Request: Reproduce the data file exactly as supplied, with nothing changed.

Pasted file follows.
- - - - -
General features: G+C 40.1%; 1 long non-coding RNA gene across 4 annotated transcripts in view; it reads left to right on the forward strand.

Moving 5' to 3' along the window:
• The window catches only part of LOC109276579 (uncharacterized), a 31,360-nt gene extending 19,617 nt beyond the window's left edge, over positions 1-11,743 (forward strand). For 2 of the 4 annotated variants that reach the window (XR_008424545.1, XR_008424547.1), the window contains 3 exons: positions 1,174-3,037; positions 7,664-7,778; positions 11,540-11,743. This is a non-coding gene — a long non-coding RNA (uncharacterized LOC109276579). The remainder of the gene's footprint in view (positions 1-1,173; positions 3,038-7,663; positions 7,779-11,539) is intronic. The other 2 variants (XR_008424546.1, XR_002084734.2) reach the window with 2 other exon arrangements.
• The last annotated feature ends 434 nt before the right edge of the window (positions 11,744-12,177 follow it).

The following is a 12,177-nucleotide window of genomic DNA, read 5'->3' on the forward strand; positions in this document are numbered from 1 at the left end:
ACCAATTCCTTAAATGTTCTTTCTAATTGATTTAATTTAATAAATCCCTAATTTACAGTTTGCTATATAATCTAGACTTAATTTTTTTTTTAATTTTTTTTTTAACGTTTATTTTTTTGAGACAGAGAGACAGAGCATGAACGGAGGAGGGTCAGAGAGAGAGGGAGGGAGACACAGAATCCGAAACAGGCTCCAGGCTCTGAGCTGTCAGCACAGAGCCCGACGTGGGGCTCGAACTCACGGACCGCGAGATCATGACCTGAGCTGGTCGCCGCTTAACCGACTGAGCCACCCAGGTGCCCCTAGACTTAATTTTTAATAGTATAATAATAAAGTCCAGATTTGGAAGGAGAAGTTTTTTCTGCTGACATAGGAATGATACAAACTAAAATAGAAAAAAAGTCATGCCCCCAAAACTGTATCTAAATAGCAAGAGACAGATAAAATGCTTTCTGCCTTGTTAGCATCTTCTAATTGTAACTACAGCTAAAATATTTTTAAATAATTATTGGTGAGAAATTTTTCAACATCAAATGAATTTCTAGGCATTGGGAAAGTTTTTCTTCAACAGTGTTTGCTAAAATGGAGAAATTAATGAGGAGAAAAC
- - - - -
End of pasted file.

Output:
General features: G+C 40.1%; 1 long non-coding RNA gene across 4 annotated transcripts in view; it reads left to right on the forward strand.

Moving 5' to 3' along the window:
• The window catches only part of LOC109276579 (uncharacterized), a 31,360-nt gene extending 19,617 nt beyond the window's left edge, over positions 1-11,743 (forward strand). For 2 of the 4 annotated variants that reach the window (XR_008424545.1, XR_008424547.1), the window contains 3 exons: positions 1,174-3,037; positions 7,664-7,778; positions 11,540-11,743. This is a non-coding gene — a long non-coding RNA (uncharacterized LOC109276579). The remainder of the gene's footprint in view (positions 1-1,173; positions 3,038-7,663; positions 7,779-11,539) is intronic. The other 2 variants (XR_008424546.1, XR_002084734.2) reach the window with 2 other exon arrangements.
• The last annotated feature ends 434 nt before the right edge of the window (positions 11,744-12,177 follow it).

The following is a 12,177-nucleotide window of genomic DNA, read 5'->3' on the forward strand; positions in this document are numbered from 1 at the left end:
ACCAATTCCTTAAATGTTCTTTCTAATTGATTTAATTTAATAAATCCCTAATTTACAGTTTGCTATATAATCTAGACTTAATTTTTTTTTTAATTTTTTTTTTAACGTTTATTTTTTTGAGACAGAGAGACAGAGCATGAACGGAGGAGGGTCAGAGAGAGAGGGAGGGAGACACAGAATCCGAAACAGGCTCCAGGCTCTGAGCTGTCAGCACAGAGCCCGACGTGGGGCTCGAACTCACGGACCGCGAGATCATGACCTGAGCTGGTCGCCGCTTAACCGACTGAGCCACCCAGGTGCCCCTAGACTTAATTTTTAATAGTATAATAATAAAGTCCAGATTTGGAAGGAGAAGTTTTTTCTGCTGACATAGGAATGATACAAACTAAAATAGAAAAAAAGTCATGCCCCCAAAACTGTATCTAAATAGCAAGAGACAGATAAAATGCTTTCTGCCTTGTTAGCATCTTCTAATTGTAACTACAGCTAAAATATTTTTAAATAATTATTGGTGAGAAATTTTTCAACATCAAATGAATTTCTAGGCATTGGGAAAGTTTTTCTTCAACAGTGTTTGCTAAAATGGAGAAATTAATGAGGAGAAAAC